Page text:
MINNEAPOLIS

After the convention I flew on to Minneapolis, with the bulk of
Minstf fandom (and Carey) following by road. I have promised Denny to
draw a veil over my first couple of days in Minneapolis. (Actually it's
quite an interesting story, and if you send me fifty guineas for DUFF I'll
send you the details in a plain brown wrapper). Anyway, upon Denny's
return to Minneapolis I moved in with John and Joan Kuske who lived in
the suburbs of St. Paul with their baby daughter. Yes, in case you're
wondering, I did try to persuade Joan that Vegemite was an essential
element in any infant's diet, but without success.
I spent some time sitting at the Kuskes' dining room table catching
up on my letter writing and watching the squirrels. Squirrels behave rather
like possum', but they come out during the daytime, and in public parks
where people feed them they can become as cheeky as seagulls. While
at the Kuskes' I noticed a little white cat hanging about outside. It was
a stray, but I was informed that it must have come from a good home
because it had been de-clawed. Culture shock strikes again! No doubt such
a procedure is necessary if you have to keep the animal indoors during
a long and snowy winter, but if it's not actually illegal in Australia it's
certainly unheard of. Whilst on the subject of animal welfare I noticed
some large dog-kennels in neighbouring backyards and was informed that
their construction was covered by the local building regulations, to ensure
that the dogs were snug enough in winter.
On the Friday of my visit Jan Appelbaum took Carey and me to the
Minnesota Science Museum, to see Al Kuhfeld's technological sideshow.
It turned out that he didn't do displays on a Friday, but nevertheless he
took us on a guided tour of the museum. Now I know why the mummy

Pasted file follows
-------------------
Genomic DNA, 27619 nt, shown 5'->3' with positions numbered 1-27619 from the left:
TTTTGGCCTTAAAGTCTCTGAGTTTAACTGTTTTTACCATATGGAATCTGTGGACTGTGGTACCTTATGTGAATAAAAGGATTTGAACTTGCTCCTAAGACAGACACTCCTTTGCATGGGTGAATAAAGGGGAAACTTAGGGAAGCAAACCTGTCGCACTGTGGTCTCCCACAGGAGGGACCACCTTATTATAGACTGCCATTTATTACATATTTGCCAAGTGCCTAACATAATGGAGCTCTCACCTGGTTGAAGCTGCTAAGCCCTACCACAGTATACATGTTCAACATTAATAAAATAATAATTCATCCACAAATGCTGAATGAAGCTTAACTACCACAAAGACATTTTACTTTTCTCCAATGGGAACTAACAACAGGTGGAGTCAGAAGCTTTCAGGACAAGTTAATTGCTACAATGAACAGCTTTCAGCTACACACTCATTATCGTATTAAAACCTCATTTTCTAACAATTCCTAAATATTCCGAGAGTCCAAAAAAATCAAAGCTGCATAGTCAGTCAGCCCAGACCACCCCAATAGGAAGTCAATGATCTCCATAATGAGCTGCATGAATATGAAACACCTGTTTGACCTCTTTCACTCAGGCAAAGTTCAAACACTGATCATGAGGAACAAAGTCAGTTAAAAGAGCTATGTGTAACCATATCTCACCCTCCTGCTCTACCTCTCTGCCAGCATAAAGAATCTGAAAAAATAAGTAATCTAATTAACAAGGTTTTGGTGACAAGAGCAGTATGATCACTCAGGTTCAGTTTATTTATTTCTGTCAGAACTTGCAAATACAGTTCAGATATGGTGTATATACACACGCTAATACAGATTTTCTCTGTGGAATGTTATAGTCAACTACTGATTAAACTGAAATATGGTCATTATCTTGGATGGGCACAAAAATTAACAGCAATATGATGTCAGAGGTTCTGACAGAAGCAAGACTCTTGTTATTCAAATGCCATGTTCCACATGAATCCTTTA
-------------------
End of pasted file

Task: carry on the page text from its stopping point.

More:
has no toes -- before they put him in a glass case people used to pull
them off! I saw the two-headed, very much alive, snapping turtle, and other
wonders. This was when I realised that I should ask people to take me
to the local museum or gallery wherever I went. After umpteen chilhood
trips to see Phar Lap's stuffed remains (which are to Australians what
Lenin's body is to the Russians) and Titian's "Banquet of Cleopatra" (with
the lines on the floor that point towards you wherever you stand) I had
come to regard this sort of activity as boring. But of course galleries and
museums in the rest of the world, and not just places like London or New
York, are full of fascinating things to see. Vast quantities of European
and Asian art seems to have found its way to North America, and of course
there is a whole world of American art of which I really knew very little.
After Minneapolis I had two ready answers to the awkward question posed
by well-meaning hosts "What would you like to do?" One was "Have you
an art gallery?" and the other was "What do you have here that they
haven't got anywhere else?"
After the museum we repaired to Denny's, and when Jim Young turned
up he took us on his famed 100 tour of scenic Minneapolis. There are lakes
and elm trees everywhere, and the silvertail districts are full of beautiful
turn-of-the century mansions so huge that nobody can afford to live in
them anymore. We failed to find Frank Lloyd Wright's second-last house,
but we saw the Cthulu-esque fountain, all weird concrete eyes emerging
from the ground in a suburban park. Domestic architecture in this part
of the world looks odd at first -- the houses seem to be dolls-house-like

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